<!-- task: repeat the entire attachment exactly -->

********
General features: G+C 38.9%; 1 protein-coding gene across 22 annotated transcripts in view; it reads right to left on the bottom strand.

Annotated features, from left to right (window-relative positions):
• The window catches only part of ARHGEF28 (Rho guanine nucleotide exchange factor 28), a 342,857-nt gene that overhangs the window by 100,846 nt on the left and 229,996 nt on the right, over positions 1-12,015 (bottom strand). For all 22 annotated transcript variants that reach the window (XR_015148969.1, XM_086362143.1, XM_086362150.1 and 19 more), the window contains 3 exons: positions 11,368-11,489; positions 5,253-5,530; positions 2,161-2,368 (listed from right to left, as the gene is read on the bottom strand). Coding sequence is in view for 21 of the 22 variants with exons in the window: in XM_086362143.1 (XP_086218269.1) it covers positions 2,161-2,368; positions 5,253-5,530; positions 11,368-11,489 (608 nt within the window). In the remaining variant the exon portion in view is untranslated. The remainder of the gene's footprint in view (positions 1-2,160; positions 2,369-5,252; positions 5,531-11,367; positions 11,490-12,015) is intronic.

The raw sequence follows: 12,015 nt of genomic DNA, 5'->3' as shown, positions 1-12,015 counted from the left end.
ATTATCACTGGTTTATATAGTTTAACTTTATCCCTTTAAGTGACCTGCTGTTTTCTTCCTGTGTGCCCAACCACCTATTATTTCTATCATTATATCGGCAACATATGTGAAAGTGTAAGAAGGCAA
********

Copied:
General features: G+C 38.9%; 1 protein-coding gene across 22 annotated transcripts in view; it reads right to left on the bottom strand.

Annotated features, from left to right (window-relative positions):
• The window catches only part of ARHGEF28 (Rho guanine nucleotide exchange factor 28), a 342,857-nt gene that overhangs the window by 100,846 nt on the left and 229,996 nt on the right, over positions 1-12,015 (bottom strand). For all 22 annotated transcript variants that reach the window (XR_015148969.1, XM_086362143.1, XM_086362150.1 and 19 more), the window contains 3 exons: positions 11,368-11,489; positions 5,253-5,530; positions 2,161-2,368 (listed from right to left, as the gene is read on the bottom strand). Coding sequence is in view for 21 of the 22 variants with exons in the window: in XM_086362143.1 (XP_086218269.1) it covers positions 2,161-2,368; positions 5,253-5,530; positions 11,368-11,489 (608 nt within the window). In the remaining variant the exon portion in view is untranslated. The remainder of the gene's footprint in view (positions 1-2,160; positions 2,369-5,252; positions 5,531-11,367; positions 11,490-12,015) is intronic.

The raw sequence follows: 12,015 nt of genomic DNA, 5'->3' as shown, positions 1-12,015 counted from the left end.
ATTATCACTGGTTTATATAGTTTAACTTTATCCCTTTAAGTGACCTGCTGTTTTCTTCCTGTGTGCCCAACCACCTATTATTTCTATCATTATATCGGCAACATATGTGAAAGTGTAAGAAGGCAA